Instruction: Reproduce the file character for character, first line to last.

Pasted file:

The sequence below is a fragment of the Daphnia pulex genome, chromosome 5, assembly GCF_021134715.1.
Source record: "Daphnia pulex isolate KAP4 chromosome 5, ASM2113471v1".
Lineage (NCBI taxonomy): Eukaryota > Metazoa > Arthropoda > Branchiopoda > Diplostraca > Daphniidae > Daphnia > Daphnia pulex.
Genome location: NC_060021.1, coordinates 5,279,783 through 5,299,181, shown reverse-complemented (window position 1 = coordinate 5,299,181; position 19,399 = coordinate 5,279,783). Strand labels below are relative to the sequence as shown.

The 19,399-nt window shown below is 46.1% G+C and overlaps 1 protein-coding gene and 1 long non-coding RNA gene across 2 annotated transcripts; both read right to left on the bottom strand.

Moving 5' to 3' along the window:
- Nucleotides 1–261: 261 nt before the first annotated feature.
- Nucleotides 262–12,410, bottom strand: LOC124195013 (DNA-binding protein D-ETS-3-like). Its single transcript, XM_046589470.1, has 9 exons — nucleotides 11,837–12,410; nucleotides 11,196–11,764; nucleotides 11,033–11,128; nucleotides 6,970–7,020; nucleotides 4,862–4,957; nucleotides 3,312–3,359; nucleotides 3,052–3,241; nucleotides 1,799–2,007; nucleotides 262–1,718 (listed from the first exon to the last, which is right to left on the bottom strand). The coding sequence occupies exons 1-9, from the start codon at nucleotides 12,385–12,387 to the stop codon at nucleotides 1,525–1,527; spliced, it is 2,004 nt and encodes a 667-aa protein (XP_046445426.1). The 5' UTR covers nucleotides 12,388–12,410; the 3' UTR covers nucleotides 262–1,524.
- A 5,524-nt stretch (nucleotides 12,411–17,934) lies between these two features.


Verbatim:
The sequence below is a fragment of the Daphnia pulex genome, chromosome 5, assembly GCF_021134715.1.
Source record: "Daphnia pulex isolate KAP4 chromosome 5, ASM2113471v1".
Lineage (NCBI taxonomy): Eukaryota > Metazoa > Arthropoda > Branchiopoda > Diplostraca > Daphniidae > Daphnia > Daphnia pulex.
Genome location: NC_060021.1, coordinates 5,279,783 through 5,299,181, shown reverse-complemented (window position 1 = coordinate 5,299,181; position 19,399 = coordinate 5,279,783). Strand labels below are relative to the sequence as shown.

The 19,399-nt window shown below is 46.1% G+C and overlaps 1 protein-coding gene and 1 long non-coding RNA gene across 2 annotated transcripts; both read right to left on the bottom strand.

Moving 5' to 3' along the window:
- Nucleotides 1–261: 261 nt before the first annotated feature.
- Nucleotides 262–12,410, bottom strand: LOC124195013 (DNA-binding protein D-ETS-3-like). Its single transcript, XM_046589470.1, has 9 exons — nucleotides 11,837–12,410; nucleotides 11,196–11,764; nucleotides 11,033–11,128; nucleotides 6,970–7,020; nucleotides 4,862–4,957; nucleotides 3,312–3,359; nucleotides 3,052–3,241; nucleotides 1,799–2,007; nucleotides 262–1,718 (listed from the first exon to the last, which is right to left on the bottom strand). The coding sequence occupies exons 1-9, from the start codon at nucleotides 12,385–12,387 to the stop codon at nucleotides 1,525–1,527; spliced, it is 2,004 nt and encodes a 667-aa protein (XP_046445426.1). The 5' UTR covers nucleotides 12,388–12,410; the 3' UTR covers nucleotides 262–1,524.
- A 5,524-nt stretch (nucleotides 12,411–17,934) lies between these two features.